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Divided We Stand

Divided We Stand
New book about the 2020 election.

Thursday, July 8, 2021

Religion and the Parties

 In Defying the Odds, we talk about the social and economic divides that enabled Trump to enter the White House. In Divided We Stand, we discuss how these divides played out in 2020.

Public Religion Research Institute:

Both major political parties are majority Christian, with 83% of Republicans and 69% of Democrats identifying as Christian. The biggest difference in the religious makeup of self-identified Republicans and Democrats is the proportion of white Christians compared to Christians of color and the religiously unaffiliated. Two-thirds of Republicans (68%) identify as white and Christian, compared to 39% of Democrats. Among Republicans, 29% are white evangelical Protestants, 22% are white mainline Protestants, and 15% are white Catholics. Among Democrats, those numbers fall to 9%, 16%, and 13%, respectively.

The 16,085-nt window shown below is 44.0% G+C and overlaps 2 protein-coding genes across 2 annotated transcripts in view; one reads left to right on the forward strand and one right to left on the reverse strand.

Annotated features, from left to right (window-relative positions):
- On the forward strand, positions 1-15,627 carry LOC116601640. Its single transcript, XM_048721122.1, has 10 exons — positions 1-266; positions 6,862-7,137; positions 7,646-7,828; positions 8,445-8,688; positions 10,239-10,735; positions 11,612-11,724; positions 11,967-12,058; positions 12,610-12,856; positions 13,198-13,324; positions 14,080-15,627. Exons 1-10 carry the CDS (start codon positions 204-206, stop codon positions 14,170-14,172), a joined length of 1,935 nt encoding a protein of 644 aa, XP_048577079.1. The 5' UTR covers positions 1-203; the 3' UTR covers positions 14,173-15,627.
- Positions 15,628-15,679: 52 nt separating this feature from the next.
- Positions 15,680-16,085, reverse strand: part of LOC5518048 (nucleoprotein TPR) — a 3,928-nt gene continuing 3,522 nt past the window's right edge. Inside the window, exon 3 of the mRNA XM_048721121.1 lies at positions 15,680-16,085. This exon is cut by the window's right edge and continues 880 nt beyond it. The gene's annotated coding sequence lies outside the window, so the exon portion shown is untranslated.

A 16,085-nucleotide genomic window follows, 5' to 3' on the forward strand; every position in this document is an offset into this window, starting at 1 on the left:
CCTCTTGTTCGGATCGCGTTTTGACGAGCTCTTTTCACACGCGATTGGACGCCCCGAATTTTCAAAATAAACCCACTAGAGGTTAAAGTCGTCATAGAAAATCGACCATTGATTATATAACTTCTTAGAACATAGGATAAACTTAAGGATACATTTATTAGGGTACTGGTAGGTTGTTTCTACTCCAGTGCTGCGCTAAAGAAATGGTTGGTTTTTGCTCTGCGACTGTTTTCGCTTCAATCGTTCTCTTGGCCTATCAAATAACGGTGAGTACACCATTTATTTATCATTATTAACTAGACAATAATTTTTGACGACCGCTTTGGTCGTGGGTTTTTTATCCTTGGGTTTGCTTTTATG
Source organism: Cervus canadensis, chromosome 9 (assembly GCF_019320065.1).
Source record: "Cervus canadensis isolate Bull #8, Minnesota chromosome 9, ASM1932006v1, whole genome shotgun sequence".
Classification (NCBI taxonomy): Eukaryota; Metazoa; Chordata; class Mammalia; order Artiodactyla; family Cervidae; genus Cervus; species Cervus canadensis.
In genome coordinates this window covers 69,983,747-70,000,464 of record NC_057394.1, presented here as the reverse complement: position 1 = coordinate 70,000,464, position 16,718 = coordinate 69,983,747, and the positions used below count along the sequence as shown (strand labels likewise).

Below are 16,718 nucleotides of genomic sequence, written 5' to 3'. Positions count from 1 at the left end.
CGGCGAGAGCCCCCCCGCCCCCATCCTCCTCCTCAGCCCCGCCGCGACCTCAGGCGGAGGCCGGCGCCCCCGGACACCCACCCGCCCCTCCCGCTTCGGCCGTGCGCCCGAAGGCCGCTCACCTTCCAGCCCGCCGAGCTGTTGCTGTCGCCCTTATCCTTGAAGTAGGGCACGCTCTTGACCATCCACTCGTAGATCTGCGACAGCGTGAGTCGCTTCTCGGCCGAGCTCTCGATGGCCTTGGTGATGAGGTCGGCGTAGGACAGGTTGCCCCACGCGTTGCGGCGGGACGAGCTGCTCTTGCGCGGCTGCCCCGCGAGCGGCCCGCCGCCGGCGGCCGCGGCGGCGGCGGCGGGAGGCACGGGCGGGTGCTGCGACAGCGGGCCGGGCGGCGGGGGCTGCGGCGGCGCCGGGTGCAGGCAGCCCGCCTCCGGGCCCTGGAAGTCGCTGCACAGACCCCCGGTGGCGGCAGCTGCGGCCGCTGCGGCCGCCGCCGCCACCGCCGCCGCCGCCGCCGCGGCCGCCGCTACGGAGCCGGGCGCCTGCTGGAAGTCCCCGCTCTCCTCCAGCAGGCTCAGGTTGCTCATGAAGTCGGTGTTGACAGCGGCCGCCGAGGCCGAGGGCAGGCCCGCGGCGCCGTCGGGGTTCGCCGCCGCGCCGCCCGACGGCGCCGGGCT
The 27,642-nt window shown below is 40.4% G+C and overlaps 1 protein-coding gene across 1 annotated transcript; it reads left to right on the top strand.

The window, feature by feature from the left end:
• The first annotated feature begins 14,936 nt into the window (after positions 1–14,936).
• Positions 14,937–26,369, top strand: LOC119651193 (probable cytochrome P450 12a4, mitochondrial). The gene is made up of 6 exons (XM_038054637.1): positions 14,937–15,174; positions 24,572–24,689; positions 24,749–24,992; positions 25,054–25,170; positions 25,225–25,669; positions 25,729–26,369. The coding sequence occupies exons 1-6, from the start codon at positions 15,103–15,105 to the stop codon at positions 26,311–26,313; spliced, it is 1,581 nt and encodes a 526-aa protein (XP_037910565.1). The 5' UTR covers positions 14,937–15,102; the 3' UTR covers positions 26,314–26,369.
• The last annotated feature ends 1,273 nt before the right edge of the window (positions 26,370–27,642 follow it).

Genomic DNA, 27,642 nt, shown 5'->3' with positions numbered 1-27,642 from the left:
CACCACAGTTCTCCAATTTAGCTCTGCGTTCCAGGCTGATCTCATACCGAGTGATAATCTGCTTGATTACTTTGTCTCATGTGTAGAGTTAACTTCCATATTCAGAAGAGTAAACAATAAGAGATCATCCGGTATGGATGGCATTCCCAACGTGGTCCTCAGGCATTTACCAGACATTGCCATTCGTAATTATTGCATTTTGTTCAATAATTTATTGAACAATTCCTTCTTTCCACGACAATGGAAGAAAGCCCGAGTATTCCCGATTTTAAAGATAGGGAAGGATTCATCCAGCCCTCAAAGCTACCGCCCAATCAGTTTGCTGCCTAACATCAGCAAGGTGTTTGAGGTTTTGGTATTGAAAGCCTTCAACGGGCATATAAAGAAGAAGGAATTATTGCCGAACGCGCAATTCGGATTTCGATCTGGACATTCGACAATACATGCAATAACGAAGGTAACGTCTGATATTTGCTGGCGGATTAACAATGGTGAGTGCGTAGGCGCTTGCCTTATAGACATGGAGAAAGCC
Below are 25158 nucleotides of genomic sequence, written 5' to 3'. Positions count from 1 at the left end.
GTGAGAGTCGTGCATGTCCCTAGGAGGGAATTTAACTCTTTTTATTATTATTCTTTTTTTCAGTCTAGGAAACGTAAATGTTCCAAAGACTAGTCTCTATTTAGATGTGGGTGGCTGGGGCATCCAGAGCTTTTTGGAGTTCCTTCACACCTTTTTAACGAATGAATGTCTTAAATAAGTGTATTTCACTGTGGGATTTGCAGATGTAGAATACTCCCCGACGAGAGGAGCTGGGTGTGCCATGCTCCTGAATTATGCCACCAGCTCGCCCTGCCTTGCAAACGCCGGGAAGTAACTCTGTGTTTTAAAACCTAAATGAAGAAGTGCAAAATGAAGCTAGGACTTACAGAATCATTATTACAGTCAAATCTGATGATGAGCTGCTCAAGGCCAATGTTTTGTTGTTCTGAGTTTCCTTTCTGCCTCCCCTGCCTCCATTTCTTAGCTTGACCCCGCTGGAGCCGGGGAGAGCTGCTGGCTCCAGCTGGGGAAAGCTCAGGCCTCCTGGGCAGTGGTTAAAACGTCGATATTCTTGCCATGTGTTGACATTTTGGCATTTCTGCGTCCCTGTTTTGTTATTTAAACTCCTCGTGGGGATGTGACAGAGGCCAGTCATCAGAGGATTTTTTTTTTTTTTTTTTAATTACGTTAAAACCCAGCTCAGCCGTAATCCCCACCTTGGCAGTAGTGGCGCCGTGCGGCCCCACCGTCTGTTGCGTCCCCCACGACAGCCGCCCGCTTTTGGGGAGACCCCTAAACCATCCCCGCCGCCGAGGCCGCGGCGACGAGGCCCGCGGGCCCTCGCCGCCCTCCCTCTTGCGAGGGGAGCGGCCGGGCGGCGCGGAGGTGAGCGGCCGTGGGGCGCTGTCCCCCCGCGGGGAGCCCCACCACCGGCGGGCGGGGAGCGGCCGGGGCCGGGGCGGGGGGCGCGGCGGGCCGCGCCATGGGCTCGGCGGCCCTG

By contrast, 13% of Democrats are Black Protestants, 10% are Hispanic Catholics, and 4% are Hispanic Protestants, compared to only 2%, 3%, and 3%, respectively, among Republicans. Nearly one in four Democrats (23%) are religiously unaffiliated, compared to 13% of Republicans.

The religious makeup of Democrats generally resembles that of younger Americans ages 18–29, who are 27% white Christian, 26% Christian of color, 7% another religion, and 36% unaffiliated, and ages 30–49, who are 40% white Christian, 32% Christian of color, 4% another religion, and 23% unaffiliated. The Republican breakdown is more akin to groups of Americans over age 65, who are 59% white Christian, 20% Christian of color, 4% another religion, and 14% unaffiliated. Notably, no age group is as white and Christian as Republicans.